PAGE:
Developing, evaluating and validating a scoring rubric for written case reports
Peggy R. Cyr1, Kahsi A. Smith2, India L. Broyles3 and Christina T. Holt1
1Department of Family Medicine, Maine Medical Center, Portland, Maine, USA
2Center for Outcomes Research and Evaluation, Maine Medical Center, Portland, Maine, USA
3Department of Medical Education, University of New England, College of Osteopathic Medicine, Biddeford, Maine, USA
Submitted: 28/06/2013; Accepted: 03/01/2014; Published: 01/02/2014
Int J Med Educ. 2014; 5:18-23; doi: 10.5116/ijme.52c6.d7ef
© 2014 Peggy R. Cyr et al. This is an Open Access article distributed under the terms of the Creative Commons Attribution License which permits unrestricted use of work provided the original work is properly cited. http://creativecommons.org/licenses/by/3.0
Objectives: The purpose of this study was to evaluate Family Medicine Clerkship students' writing skills using an anchored scoring rubric. In this study, we report on the assessment of a current scoring rubric (SR) used to grade written case description papers (CDP) for medical students, describe the development of a revised SR with examination of scoring consistency among faculty raters, and report on feedback from students regarding SR revisions and written CDP.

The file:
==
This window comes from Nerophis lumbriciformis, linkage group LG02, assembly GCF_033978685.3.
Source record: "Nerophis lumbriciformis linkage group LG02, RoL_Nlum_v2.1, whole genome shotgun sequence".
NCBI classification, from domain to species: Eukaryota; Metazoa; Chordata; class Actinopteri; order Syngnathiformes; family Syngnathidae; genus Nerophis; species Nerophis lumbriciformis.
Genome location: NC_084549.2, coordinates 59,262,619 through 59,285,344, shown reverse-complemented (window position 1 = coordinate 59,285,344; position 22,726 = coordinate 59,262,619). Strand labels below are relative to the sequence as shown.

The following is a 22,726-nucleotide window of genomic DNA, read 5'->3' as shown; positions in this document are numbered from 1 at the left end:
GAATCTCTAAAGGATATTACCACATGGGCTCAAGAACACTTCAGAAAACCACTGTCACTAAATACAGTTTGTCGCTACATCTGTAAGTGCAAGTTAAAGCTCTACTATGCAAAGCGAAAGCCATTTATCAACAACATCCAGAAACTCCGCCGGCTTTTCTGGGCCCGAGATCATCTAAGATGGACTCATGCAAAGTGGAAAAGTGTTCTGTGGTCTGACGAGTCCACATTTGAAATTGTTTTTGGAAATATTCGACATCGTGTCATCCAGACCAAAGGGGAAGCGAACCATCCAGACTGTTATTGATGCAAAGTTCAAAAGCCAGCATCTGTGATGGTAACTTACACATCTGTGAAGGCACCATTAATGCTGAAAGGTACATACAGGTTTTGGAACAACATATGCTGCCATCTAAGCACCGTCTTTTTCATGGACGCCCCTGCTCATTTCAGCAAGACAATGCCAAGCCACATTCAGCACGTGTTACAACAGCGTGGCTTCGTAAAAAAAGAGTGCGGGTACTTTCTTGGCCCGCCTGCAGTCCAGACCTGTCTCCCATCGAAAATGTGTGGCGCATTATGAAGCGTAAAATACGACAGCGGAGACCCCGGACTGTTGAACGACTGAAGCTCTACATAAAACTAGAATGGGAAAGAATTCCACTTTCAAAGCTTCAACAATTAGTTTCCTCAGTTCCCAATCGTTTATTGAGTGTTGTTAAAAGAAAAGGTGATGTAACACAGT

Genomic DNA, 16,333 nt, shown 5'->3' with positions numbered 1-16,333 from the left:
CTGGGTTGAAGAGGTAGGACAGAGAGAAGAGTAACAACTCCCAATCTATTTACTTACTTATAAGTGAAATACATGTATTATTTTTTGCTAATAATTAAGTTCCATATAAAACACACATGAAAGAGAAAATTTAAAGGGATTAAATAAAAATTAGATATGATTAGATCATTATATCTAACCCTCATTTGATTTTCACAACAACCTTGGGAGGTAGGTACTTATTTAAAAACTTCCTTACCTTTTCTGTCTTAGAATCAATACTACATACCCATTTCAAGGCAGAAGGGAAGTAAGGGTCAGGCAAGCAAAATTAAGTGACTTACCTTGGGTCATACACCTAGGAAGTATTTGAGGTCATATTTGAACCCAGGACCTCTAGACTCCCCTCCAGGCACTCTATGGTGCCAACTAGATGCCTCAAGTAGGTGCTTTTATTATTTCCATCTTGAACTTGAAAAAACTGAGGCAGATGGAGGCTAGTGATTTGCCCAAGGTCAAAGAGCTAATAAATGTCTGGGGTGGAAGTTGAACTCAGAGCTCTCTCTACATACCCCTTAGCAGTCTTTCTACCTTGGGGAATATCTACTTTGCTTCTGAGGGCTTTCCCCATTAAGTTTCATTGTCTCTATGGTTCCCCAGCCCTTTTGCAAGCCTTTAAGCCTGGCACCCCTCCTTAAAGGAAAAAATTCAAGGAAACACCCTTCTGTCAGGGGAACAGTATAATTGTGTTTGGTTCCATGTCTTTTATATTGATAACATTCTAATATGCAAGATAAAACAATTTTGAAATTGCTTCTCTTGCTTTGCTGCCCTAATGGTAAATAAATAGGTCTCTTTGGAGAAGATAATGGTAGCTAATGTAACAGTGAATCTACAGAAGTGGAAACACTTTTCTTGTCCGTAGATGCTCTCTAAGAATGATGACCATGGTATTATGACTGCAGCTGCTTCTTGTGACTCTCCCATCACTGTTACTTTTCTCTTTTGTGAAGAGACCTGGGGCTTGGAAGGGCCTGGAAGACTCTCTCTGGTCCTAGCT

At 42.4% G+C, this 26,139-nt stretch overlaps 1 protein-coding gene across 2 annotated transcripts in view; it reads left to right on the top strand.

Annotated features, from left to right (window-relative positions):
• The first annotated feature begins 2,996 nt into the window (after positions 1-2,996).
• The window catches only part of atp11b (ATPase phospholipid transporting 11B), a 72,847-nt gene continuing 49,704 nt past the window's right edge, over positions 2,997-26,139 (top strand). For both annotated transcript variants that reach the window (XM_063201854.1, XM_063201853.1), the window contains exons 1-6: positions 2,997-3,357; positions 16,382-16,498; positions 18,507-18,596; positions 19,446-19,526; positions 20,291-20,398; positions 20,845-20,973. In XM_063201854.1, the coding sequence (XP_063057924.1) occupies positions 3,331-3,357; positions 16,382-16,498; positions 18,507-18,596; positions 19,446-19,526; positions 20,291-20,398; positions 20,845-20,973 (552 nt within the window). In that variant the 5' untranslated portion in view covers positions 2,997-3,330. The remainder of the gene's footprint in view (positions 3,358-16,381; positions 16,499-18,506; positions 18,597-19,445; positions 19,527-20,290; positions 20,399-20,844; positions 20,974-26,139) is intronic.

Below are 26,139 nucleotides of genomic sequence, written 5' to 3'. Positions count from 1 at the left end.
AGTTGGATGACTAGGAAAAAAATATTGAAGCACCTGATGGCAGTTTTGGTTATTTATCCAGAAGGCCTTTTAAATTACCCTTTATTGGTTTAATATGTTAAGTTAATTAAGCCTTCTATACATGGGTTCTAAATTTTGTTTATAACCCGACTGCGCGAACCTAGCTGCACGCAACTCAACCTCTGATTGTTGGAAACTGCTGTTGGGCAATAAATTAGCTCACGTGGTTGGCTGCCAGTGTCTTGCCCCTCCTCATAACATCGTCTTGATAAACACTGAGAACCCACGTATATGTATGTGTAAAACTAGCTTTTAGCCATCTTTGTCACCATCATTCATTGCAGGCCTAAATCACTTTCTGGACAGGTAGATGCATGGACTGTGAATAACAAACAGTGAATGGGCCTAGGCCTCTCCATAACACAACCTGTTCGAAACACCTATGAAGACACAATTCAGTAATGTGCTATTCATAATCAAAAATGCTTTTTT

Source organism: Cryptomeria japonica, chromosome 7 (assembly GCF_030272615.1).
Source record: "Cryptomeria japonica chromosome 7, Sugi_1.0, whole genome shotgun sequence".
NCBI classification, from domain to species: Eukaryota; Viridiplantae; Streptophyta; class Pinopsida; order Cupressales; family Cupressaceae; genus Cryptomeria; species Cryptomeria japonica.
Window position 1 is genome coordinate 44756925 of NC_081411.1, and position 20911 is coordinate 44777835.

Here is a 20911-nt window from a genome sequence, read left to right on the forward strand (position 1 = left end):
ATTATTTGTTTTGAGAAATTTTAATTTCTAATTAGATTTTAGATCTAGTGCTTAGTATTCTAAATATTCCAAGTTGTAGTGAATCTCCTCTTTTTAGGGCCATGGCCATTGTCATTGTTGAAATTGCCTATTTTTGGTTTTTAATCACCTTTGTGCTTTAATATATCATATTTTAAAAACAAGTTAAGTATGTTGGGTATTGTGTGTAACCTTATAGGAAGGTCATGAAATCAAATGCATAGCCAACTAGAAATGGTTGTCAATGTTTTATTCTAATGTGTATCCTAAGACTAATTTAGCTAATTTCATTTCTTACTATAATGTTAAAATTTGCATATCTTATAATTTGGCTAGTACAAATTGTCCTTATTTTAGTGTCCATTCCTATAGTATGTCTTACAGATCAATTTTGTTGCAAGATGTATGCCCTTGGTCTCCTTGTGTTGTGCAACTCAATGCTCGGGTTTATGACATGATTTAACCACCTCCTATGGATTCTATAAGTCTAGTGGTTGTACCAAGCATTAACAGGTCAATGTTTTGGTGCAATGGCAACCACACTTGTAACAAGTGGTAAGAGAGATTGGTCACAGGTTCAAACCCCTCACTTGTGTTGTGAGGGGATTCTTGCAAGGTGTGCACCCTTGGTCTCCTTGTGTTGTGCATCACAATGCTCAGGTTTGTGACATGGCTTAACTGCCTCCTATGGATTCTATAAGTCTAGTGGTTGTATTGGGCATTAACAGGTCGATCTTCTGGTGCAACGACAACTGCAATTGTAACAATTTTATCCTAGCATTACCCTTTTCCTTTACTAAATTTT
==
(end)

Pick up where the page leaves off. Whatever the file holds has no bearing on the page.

Methods: Five faculty members scored a total of eighty-three written CDP using both the Original SR (OSR) and the Revised SR1 (RSR1) during the 2009-2010 academic years.
Results: Overall increased faculty inter-rater reliability was obtained using the RSR1. Additionally, this subset analysis revealed that the five faculty using the Revised SR2 (RSR2) had a high measure of inter-rater reliability on their scoring of this subset of papers (as measured by intra-class correlation (ICC) with ICC = 0.93, p < 0.001.
Conclusions: Findings from this research have implications for medical education, by highlighting the importance of the assessment and development of reliable evaluation tools for medical student writing projects.